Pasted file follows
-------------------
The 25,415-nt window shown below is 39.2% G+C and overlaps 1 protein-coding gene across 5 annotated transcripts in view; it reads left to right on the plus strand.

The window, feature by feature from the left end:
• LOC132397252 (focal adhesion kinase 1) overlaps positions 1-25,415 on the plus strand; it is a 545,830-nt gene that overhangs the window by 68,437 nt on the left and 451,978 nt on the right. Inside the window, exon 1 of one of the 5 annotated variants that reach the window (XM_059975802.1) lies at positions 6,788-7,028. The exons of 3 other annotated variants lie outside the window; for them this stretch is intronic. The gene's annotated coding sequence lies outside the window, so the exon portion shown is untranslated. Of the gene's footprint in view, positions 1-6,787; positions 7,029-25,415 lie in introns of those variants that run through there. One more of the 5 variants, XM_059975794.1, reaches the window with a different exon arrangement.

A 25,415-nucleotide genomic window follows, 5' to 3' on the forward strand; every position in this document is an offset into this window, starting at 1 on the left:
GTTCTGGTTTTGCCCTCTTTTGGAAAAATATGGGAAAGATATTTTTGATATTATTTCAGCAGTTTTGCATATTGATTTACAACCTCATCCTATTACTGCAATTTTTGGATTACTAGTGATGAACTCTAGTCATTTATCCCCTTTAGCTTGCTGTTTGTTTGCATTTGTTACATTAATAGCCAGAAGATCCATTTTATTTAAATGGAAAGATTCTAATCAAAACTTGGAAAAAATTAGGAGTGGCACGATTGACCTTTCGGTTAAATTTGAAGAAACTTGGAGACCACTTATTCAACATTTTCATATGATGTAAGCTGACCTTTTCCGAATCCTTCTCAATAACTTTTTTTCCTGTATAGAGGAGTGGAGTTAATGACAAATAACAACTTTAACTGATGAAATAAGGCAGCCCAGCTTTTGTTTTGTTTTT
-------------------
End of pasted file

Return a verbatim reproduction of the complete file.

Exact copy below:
The 25,415-nt window shown below is 39.2% G+C and overlaps 1 protein-coding gene across 5 annotated transcripts in view; it reads left to right on the plus strand.

The window, feature by feature from the left end:
• LOC132397252 (focal adhesion kinase 1) overlaps positions 1-25,415 on the plus strand; it is a 545,830-nt gene that overhangs the window by 68,437 nt on the left and 451,978 nt on the right. Inside the window, exon 1 of one of the 5 annotated variants that reach the window (XM_059975802.1) lies at positions 6,788-7,028. The exons of 3 other annotated variants lie outside the window; for them this stretch is intronic. The gene's annotated coding sequence lies outside the window, so the exon portion shown is untranslated. Of the gene's footprint in view, positions 1-6,787; positions 7,029-25,415 lie in introns of those variants that run through there. One more of the 5 variants, XM_059975794.1, reaches the window with a different exon arrangement.

A 25,415-nucleotide genomic window follows, 5' to 3' on the forward strand; every position in this document is an offset into this window, starting at 1 on the left:
GTTCTGGTTTTGCCCTCTTTTGGAAAAATATGGGAAAGATATTTTTGATATTATTTCAGCAGTTTTGCATATTGATTTACAACCTCATCCTATTACTGCAATTTTTGGATTACTAGTGATGAACTCTAGTCATTTATCCCCTTTAGCTTGCTGTTTGTTTGCATTTGTTACATTAATAGCCAGAAGATCCATTTTATTTAAATGGAAAGATTCTAATCAAAACTTGGAAAAAATTAGGAGTGGCACGATTGACCTTTCGGTTAAATTTGAAGAAACTTGGAGACCACTTATTCAACATTTTCATATGATGTAAGCTGACCTTTTCCGAATCCTTCTCAATAACTTTTTTTCCTGTATAGAGGAGTGGAGTTAATGACAAATAACAACTTTAACTGATGAAATAAGGCAGCCCAGCTTTTGTTTTGTTTTT